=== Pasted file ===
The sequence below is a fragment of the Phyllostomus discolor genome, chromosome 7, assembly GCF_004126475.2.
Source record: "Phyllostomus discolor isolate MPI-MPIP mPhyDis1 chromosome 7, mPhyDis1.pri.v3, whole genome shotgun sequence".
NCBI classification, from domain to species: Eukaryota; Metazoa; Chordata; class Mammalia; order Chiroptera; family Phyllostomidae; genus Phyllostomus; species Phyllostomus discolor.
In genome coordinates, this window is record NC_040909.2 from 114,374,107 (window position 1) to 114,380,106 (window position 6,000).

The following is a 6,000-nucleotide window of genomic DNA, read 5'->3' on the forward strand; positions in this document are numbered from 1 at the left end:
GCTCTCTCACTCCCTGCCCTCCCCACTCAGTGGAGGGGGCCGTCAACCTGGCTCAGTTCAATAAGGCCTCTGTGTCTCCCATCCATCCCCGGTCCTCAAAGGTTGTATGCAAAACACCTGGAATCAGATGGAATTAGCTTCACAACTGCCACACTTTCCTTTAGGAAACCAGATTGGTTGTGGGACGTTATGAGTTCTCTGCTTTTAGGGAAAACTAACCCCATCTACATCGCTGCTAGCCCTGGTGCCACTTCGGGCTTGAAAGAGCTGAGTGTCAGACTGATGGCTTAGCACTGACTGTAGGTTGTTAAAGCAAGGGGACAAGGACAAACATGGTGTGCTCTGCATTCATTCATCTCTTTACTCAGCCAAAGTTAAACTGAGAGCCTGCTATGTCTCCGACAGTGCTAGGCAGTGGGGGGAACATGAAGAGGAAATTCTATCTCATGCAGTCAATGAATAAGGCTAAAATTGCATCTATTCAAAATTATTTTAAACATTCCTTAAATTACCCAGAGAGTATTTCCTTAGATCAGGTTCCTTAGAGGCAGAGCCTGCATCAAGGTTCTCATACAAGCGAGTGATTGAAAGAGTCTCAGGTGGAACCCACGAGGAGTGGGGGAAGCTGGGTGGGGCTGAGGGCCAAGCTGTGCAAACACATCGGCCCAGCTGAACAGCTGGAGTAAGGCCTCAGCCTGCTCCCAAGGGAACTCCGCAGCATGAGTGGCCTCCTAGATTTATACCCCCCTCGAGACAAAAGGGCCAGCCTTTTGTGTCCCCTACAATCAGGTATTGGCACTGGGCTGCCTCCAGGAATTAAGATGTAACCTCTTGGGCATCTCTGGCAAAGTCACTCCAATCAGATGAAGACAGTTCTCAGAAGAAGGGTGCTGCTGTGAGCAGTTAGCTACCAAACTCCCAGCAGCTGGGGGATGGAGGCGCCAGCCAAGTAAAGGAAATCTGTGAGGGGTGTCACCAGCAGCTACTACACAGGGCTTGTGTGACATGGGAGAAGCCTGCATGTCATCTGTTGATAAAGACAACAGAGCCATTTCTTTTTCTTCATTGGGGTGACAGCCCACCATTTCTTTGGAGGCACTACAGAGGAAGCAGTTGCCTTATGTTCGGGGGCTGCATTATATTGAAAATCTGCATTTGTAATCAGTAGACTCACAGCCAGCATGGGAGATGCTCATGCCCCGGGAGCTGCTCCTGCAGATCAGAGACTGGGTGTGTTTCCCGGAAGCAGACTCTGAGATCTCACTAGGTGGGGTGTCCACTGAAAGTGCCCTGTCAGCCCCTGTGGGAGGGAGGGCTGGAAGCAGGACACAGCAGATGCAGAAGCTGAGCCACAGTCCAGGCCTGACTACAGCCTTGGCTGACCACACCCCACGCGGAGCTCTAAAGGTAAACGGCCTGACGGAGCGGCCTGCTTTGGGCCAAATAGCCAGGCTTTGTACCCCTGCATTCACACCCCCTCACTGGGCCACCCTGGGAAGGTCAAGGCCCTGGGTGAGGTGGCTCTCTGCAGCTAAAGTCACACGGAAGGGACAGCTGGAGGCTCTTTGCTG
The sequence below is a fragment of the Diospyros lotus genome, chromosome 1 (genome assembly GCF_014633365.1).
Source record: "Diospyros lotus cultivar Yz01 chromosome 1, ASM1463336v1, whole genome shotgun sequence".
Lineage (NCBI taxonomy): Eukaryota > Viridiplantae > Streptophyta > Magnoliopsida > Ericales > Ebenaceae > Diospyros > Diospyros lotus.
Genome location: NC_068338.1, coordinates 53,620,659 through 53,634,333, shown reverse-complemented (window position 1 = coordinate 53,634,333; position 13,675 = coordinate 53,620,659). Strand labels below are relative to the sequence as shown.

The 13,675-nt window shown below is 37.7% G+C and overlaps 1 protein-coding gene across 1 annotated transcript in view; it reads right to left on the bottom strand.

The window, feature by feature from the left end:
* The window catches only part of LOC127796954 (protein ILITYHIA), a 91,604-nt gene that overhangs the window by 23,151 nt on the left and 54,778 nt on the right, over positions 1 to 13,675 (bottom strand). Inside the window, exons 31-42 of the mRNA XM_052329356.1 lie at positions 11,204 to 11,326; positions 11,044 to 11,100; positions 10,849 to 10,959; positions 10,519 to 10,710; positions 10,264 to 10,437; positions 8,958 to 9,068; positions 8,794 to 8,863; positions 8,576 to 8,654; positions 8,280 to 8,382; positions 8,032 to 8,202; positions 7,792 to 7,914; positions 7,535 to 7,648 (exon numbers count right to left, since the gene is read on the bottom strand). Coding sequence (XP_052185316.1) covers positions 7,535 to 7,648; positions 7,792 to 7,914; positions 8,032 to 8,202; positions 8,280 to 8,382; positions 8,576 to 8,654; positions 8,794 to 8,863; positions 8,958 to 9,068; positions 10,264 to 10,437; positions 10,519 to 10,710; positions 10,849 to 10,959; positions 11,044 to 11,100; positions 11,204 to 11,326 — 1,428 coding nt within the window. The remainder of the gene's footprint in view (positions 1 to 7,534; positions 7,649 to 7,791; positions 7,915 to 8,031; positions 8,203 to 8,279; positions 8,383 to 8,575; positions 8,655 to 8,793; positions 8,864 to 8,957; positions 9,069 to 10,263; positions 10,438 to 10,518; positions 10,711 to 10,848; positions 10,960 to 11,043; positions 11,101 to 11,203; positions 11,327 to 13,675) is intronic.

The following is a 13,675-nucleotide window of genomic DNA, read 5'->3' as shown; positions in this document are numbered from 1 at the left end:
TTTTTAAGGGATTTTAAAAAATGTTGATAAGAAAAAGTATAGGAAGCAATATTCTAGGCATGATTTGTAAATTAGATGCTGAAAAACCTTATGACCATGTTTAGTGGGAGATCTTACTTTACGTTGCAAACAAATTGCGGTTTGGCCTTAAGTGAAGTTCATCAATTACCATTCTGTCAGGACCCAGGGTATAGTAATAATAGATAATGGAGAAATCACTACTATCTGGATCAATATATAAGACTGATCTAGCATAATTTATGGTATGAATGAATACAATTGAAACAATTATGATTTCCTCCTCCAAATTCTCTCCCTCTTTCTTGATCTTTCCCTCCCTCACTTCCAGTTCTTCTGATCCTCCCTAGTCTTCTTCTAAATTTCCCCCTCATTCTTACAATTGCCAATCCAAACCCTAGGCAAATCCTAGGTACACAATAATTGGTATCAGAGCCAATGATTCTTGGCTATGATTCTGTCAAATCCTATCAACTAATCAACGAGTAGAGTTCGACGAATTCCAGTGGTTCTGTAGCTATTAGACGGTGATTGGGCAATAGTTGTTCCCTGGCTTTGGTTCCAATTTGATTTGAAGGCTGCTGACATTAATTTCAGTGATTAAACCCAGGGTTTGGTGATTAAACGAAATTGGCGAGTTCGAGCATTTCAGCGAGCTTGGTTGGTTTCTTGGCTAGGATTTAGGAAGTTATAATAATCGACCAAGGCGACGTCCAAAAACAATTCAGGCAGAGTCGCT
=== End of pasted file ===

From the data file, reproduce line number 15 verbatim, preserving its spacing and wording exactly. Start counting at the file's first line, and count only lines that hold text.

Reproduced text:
TTTTTAAGGGATTTTAAAAAATGTTGATAAGAAAAAGTATAGGAAGCAATATTCTAGGCATGATTTGTAAATTAGATGCTGAAAAACCTTATGACCATGTTTAGTGGGAGATCTTACTTTACGTTGCAAACAAATTGCGGTTTGGCCTTAAGTGAAGTTCATCAATTACCATTCTGTCAGGACCCAGGGTATAGTAATAATAGATAATGGAGAAATCACTACTATCTGGATCAATATATAAGACTGATCTAGCATAATTTATGGTATGAATGAATACAATTGAAACAATTATGATTTCCTCCTCCAAATTCTCTCCCTCTTTCTTGATCTTTCCCTCCCTCACTTCCAGTTCTTCTGATCCTCCCTAGTCTTCTTCTAAATTTCCCCCTCATTCTTACAATTGCCAATCCAAACCCTAGGCAAATCCTAGGTACACAATAATTGGTATCAGAGCCAATGATTCTTGGCTATGATTCTGTCAAATCCTATCAACTAATCAACGAGTAGAGTTCGACGAATTCCAGTGGTTCTGTAGCTATTAGACGGTGATTGGGCAATAGTTGTTCCCTGGCTTTGGTTCCAATTTGATTTGAAGGCTGCTGACATTAATTTCAGTGATTAAACCCAGGGTTTGGTGATTAAACGAAATTGGCGAGTTCGAGCATTTCAGCGAGCTTGGTTGGTTTCTTGGCTAGGATTTAGGAAGTTATAATAATCGACCAAGGCGACGTCCAAAAACAATTCAGGCAGAGTCGCT